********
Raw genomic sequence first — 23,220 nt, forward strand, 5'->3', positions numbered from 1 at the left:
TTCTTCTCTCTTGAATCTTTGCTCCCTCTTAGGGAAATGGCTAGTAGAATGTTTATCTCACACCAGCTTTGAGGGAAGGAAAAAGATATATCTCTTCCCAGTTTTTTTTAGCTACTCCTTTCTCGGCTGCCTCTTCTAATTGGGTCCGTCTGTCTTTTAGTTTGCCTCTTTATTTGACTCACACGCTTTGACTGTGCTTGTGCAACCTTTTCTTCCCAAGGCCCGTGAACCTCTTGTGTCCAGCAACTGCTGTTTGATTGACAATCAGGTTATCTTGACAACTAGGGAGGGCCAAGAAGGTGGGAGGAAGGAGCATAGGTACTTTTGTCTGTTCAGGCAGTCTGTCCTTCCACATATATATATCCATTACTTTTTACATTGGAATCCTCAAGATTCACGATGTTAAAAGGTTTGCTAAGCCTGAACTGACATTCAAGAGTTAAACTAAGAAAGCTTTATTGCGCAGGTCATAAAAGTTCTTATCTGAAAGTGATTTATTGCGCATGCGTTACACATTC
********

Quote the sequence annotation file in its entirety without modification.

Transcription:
Raw genomic sequence first — 23,220 nt, forward strand, 5'->3', positions numbered from 1 at the left:
TTCTTCTCTCTTGAATCTTTGCTCCCTCTTAGGGAAATGGCTAGTAGAATGTTTATCTCACACCAGCTTTGAGGGAAGGAAAAAGATATATCTCTTCCCAGTTTTTTTTAGCTACTCCTTTCTCGGCTGCCTCTTCTAATTGGGTCCGTCTGTCTTTTAGTTTGCCTCTTTATTTGACTCACACGCTTTGACTGTGCTTGTGCAACCTTTTCTTCCCAAGGCCCGTGAACCTCTTGTGTCCAGCAACTGCTGTTTGATTGACAATCAGGTTATCTTGACAACTAGGGAGGGCCAAGAAGGTGGGAGGAAGGAGCATAGGTACTTTTGTCTGTTCAGGCAGTCTGTCCTTCCACATATATATATCCATTACTTTTTACATTGGAATCCTCAAGATTCACGATGTTAAAAGGTTTGCTAAGCCTGAACTGACATTCAAGAGTTAAACTAAGAAAGCTTTATTGCGCAGGTCATAAAAGTTCTTATCTGAAAGTGATTTATTGCGCATGCGTTACACATTC